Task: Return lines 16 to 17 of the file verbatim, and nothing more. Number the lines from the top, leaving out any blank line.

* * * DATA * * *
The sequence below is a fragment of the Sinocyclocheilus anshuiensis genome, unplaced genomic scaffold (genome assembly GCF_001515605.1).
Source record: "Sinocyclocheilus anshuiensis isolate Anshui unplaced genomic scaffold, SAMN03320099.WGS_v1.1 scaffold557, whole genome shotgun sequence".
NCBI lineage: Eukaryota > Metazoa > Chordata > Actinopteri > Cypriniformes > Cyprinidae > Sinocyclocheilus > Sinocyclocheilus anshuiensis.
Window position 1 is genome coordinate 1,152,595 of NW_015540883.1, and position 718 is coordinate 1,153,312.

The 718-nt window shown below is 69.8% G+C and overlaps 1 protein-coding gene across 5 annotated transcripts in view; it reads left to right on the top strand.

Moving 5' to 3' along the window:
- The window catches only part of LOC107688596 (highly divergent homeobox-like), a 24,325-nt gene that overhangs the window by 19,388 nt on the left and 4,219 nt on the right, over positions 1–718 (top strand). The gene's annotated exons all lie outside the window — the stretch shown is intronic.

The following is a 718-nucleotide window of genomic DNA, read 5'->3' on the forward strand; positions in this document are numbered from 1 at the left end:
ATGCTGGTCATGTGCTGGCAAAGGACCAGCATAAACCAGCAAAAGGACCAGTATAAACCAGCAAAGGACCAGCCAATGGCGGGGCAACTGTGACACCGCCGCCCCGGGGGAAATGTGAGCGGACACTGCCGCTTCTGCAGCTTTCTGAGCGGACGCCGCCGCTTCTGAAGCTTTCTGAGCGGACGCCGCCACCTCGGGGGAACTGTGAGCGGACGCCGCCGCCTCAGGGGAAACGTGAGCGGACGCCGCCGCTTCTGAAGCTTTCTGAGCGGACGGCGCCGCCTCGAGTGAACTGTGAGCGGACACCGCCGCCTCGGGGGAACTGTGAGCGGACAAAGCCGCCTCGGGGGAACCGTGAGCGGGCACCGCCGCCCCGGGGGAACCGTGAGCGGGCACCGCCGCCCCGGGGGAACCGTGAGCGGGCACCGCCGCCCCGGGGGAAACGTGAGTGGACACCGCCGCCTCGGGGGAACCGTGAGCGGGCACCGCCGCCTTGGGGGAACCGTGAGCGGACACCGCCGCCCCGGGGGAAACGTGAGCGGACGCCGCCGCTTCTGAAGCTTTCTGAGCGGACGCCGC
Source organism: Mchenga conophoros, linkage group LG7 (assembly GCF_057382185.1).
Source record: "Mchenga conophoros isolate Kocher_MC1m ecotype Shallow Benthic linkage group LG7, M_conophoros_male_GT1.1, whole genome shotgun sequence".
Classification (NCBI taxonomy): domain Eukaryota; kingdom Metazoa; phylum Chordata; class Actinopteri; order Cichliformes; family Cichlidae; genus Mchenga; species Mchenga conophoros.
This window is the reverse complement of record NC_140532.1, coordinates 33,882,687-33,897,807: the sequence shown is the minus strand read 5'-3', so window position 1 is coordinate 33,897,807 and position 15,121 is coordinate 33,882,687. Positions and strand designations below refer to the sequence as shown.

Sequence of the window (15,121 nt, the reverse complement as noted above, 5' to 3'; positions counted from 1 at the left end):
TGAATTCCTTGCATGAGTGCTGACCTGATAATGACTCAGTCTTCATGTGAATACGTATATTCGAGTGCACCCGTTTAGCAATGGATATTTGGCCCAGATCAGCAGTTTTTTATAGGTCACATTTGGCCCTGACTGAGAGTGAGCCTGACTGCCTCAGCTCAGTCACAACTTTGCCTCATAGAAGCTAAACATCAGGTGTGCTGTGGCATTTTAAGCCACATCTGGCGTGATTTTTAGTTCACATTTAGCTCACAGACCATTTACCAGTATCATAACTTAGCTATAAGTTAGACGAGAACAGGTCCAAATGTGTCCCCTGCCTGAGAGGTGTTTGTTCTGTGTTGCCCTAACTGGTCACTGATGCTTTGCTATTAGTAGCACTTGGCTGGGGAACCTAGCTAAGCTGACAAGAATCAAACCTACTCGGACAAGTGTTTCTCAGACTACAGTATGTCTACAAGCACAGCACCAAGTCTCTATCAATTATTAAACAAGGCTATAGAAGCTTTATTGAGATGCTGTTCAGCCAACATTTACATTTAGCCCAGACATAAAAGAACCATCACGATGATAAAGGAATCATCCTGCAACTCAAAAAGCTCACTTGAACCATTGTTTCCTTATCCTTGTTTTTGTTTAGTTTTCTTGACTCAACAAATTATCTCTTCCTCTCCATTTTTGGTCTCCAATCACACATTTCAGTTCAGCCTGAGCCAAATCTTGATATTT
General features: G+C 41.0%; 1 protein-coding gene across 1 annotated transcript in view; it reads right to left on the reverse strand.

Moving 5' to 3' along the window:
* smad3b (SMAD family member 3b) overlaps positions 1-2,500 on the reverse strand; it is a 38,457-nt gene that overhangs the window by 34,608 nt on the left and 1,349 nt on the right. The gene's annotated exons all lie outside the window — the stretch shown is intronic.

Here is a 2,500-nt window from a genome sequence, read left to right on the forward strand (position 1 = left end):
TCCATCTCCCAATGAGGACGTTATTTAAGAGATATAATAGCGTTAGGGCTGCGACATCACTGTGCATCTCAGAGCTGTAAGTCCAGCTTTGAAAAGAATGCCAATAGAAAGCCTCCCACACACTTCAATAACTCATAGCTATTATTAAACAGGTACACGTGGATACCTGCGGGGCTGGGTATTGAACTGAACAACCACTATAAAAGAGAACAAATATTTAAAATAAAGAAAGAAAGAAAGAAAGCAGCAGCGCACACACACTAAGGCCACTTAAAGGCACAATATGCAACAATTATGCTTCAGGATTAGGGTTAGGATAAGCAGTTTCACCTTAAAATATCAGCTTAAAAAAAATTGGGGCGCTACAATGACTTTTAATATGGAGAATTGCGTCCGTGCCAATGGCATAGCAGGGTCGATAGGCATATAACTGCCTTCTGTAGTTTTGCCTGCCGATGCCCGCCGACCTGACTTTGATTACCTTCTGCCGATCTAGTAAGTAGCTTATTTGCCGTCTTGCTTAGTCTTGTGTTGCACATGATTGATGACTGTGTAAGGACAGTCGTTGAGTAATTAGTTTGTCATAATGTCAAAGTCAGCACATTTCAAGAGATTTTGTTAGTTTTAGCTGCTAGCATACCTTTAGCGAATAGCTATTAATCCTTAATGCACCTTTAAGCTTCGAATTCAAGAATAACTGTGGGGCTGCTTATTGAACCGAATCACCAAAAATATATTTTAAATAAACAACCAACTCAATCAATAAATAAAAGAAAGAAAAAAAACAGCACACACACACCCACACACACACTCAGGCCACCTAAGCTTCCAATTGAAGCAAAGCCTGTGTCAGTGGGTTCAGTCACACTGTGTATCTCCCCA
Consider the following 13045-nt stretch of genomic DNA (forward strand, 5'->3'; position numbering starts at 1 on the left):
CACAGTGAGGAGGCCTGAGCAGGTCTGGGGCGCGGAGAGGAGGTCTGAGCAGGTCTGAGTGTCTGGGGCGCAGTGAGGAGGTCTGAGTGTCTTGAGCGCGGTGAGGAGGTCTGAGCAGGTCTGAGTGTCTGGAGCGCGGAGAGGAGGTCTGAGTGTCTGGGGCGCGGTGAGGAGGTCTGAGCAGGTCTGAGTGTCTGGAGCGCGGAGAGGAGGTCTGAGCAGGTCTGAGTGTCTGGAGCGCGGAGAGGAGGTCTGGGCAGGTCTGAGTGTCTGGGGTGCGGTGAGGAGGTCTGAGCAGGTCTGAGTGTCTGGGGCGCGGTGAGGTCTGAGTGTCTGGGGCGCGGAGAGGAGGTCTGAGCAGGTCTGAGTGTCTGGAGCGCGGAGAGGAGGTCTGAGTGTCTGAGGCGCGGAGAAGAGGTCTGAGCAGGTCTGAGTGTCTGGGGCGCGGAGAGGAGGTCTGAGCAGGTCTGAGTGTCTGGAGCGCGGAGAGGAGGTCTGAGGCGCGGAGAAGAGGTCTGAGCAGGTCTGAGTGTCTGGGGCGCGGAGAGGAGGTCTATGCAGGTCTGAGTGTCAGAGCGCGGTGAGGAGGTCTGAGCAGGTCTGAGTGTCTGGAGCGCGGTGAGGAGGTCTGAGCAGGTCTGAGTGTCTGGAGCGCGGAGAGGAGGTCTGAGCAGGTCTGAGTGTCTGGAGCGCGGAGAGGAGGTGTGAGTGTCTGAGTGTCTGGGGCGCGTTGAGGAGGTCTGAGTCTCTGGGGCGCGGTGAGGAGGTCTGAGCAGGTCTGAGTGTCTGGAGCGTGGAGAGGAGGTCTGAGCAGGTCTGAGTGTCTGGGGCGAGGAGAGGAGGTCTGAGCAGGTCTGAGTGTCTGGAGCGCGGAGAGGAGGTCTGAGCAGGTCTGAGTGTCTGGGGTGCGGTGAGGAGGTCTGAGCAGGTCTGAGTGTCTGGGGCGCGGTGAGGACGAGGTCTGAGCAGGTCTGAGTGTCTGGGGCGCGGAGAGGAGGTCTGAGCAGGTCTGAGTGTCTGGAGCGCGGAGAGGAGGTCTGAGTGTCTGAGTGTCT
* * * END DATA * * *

General features: G+C 41.0%; 1 protein-coding gene across 1 annotated transcript in view; it reads right to left on the reverse strand.

Moving 5' to 3' along the window: